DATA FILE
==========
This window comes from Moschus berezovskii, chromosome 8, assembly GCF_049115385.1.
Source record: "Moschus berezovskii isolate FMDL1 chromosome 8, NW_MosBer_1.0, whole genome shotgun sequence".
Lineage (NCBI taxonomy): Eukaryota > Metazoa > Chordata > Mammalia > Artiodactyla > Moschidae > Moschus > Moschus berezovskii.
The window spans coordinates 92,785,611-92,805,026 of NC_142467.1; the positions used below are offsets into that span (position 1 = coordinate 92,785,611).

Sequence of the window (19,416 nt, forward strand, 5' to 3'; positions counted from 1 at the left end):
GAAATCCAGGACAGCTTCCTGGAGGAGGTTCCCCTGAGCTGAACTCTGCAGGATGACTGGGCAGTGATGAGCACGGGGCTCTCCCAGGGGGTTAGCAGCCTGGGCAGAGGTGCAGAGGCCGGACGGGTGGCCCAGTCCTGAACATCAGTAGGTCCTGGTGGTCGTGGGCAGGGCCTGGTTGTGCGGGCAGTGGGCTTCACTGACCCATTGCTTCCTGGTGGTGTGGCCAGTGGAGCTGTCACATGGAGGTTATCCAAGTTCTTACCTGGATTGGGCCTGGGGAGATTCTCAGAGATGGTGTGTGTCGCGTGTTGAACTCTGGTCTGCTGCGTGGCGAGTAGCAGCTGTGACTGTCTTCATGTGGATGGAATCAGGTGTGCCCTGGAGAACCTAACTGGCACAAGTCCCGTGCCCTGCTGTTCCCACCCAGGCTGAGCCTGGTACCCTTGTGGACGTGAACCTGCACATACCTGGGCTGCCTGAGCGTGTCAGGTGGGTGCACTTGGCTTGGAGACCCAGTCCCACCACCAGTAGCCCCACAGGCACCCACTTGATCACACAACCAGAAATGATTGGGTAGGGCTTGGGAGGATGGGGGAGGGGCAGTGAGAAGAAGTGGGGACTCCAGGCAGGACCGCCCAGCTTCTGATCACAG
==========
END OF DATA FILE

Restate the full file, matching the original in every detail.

This window comes from Moschus berezovskii, chromosome 8, assembly GCF_049115385.1.
Source record: "Moschus berezovskii isolate FMDL1 chromosome 8, NW_MosBer_1.0, whole genome shotgun sequence".
Lineage (NCBI taxonomy): Eukaryota > Metazoa > Chordata > Mammalia > Artiodactyla > Moschidae > Moschus > Moschus berezovskii.
The window spans coordinates 92,785,611-92,805,026 of NC_142467.1; the positions used below are offsets into that span (position 1 = coordinate 92,785,611).

Sequence of the window (19,416 nt, forward strand, 5' to 3'; positions counted from 1 at the left end):
GAAATCCAGGACAGCTTCCTGGAGGAGGTTCCCCTGAGCTGAACTCTGCAGGATGACTGGGCAGTGATGAGCACGGGGCTCTCCCAGGGGGTTAGCAGCCTGGGCAGAGGTGCAGAGGCCGGACGGGTGGCCCAGTCCTGAACATCAGTAGGTCCTGGTGGTCGTGGGCAGGGCCTGGTTGTGCGGGCAGTGGGCTTCACTGACCCATTGCTTCCTGGTGGTGTGGCCAGTGGAGCTGTCACATGGAGGTTATCCAAGTTCTTACCTGGATTGGGCCTGGGGAGATTCTCAGAGATGGTGTGTGTCGCGTGTTGAACTCTGGTCTGCTGCGTGGCGAGTAGCAGCTGTGACTGTCTTCATGTGGATGGAATCAGGTGTGCCCTGGAGAACCTAACTGGCACAAGTCCCGTGCCCTGCTGTTCCCACCCAGGCTGAGCCTGGTACCCTTGTGGACGTGAACCTGCACATACCTGGGCTGCCTGAGCGTGTCAGGTGGGTGCACTTGGCTTGGAGACCCAGTCCCACCACCAGTAGCCCCACAGGCACCCACTTGATCACACAACCAGAAATGATTGGGTAGGGCTTGGGAGGATGGGGGAGGGGCAGTGAGAAGAAGTGGGGACTCCAGGCAGGACCGCCCAGCTTCTGATCACAG